Shelby Talcott, a staff reporter for the Daily Caller, told the U.S. Press Freedom Tracker that she was briefly detained by police while covering protests against police violence in Washington, D.C., on June 22, 2020.
Talcott said she had been filming protests in the nation’s capital for much of the evening. At one point, she said, individuals in the crowd accused her of being an undercover cop, shoving her and trying to take her phone, an incident the Tracker has documented here.
Talcott said she was eventually shoved into a police line, and officers pulled her through to the other side. Once there, an officer from the Metropolitan Police Department placed her in handcuffs, walked her to an area about two blocks away where there were no protesters, and released her within five minutes, Talcott said.
While reporting on protests in D.C. the next day, Talcott said, she asked an officer to explain why she had been detained. She said the officer, who wasn’t present for the altercation the day before, told her that it was standard practice to handcuff anyone who breaches a police line “because they’re not sure who you are.”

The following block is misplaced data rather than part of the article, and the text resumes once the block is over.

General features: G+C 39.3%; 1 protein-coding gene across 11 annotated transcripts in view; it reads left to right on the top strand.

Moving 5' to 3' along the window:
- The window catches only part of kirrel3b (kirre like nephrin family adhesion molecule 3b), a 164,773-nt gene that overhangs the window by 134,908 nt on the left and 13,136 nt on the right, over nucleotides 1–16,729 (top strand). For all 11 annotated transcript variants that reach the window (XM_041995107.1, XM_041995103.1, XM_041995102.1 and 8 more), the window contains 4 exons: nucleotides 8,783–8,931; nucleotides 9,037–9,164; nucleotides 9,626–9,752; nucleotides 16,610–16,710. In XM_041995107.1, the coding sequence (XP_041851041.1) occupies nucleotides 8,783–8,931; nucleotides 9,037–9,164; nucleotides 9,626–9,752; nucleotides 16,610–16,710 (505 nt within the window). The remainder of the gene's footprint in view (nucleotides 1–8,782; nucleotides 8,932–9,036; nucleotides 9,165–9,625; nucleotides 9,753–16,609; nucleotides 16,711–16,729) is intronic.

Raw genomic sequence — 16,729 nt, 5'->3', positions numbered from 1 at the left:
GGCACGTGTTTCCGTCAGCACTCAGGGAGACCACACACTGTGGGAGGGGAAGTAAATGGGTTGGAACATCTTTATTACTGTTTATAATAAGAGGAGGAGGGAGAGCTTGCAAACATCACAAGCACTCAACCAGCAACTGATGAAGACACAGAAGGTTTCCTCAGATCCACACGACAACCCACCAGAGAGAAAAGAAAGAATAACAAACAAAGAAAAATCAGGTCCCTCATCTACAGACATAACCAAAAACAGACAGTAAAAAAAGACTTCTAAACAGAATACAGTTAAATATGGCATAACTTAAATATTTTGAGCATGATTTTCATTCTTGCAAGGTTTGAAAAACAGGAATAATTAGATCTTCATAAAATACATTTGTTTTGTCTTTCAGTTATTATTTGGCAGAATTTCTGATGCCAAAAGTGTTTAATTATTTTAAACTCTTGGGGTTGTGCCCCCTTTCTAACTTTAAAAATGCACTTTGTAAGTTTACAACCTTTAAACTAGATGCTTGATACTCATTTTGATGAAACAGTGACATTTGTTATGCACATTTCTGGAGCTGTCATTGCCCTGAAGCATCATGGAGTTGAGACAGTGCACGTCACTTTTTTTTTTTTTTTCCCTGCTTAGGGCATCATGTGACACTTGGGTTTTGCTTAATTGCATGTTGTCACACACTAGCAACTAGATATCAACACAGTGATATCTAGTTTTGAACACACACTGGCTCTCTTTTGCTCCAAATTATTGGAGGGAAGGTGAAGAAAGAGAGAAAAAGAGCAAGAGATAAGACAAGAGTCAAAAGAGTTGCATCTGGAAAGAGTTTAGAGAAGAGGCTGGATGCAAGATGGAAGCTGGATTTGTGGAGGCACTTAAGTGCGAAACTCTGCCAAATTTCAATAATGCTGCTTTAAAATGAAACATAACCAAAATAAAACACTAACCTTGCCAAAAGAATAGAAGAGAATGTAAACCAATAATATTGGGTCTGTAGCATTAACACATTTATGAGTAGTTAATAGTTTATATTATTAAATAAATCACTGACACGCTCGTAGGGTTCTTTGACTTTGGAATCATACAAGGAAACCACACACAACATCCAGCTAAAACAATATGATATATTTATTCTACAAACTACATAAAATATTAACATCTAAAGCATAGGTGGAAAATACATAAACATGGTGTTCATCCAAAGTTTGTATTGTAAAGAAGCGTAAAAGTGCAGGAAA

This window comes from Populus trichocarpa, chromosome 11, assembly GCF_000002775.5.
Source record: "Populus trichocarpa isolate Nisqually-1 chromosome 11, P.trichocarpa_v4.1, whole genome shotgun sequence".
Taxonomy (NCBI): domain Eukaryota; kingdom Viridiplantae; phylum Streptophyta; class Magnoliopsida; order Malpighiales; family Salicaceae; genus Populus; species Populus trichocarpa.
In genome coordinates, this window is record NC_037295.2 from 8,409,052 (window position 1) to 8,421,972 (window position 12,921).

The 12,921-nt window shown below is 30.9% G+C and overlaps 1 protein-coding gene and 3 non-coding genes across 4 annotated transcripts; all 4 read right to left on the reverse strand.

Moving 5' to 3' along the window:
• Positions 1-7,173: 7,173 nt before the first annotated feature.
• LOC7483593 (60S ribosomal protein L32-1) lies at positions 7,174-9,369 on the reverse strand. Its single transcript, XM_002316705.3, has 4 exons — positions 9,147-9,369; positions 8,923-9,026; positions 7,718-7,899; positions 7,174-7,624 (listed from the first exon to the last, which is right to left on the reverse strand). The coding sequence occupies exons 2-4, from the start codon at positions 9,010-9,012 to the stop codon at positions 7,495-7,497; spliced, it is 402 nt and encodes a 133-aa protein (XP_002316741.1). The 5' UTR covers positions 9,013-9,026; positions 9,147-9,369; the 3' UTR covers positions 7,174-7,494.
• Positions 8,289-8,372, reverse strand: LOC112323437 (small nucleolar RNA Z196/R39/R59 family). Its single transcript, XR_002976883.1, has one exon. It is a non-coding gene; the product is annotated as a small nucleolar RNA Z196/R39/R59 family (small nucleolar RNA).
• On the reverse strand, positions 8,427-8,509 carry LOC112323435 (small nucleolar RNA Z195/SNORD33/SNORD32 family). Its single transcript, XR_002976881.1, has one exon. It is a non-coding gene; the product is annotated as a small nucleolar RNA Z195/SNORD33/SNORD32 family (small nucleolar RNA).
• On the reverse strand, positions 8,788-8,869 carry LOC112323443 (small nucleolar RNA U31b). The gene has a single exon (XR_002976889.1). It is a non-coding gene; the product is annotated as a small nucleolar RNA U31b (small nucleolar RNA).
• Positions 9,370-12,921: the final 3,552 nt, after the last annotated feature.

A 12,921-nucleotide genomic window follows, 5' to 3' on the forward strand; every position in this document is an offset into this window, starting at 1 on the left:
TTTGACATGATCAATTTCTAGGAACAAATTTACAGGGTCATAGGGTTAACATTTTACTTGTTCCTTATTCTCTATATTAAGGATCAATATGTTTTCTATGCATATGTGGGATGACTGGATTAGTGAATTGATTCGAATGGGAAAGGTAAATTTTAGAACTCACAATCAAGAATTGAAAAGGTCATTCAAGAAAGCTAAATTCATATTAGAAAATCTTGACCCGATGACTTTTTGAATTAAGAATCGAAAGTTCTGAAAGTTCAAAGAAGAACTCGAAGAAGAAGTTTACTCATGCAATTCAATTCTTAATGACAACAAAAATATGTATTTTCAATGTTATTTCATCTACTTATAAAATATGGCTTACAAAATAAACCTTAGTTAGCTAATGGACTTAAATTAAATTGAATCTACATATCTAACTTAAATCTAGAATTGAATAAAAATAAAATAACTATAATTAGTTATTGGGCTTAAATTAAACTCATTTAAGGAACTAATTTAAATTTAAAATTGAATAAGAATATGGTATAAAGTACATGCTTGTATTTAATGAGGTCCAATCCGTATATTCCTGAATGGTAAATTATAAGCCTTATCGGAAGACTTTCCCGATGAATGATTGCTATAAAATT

A spokesperson for the Metropolitan Police Department for the District of Columbia said in a statement to the Tracker that officers consider “several factors and the information available to determine if an individual should be placed in handcuffs.”
“This applies to any situation involving MPD, including crossing a police line,” the spokesperson said.
Talcott told the Tracker that she had taken to dressing “low key” while covering protests and without clear identification as a journalist to avoid being targeted by individuals who “don’t want certain things getting out.” She said she told protesters at the scene multiple times that she was a member of the press and she was sure officers heard it.
“I’m not sure the officers handled it in the best way, but the protesters didn’t either,” Talcott told the Tracker.
Protests against police violence and in support of the Black Lives Movement have been held across the country after a viral video showed a white police officer kneeling on the neck of George Floyd, a Black man, during an arrest in Minneapolis, Minnesota, on May 25. Floyd was pronounced dead at a local hospital.
The U.S. Press Freedom Tracker is documenting several hundred incidents of journalists being assaulted, arrested, struck by crowd control ammunition or tear gas or having their equipment damaged while covering protests across the country. Find these incidents here.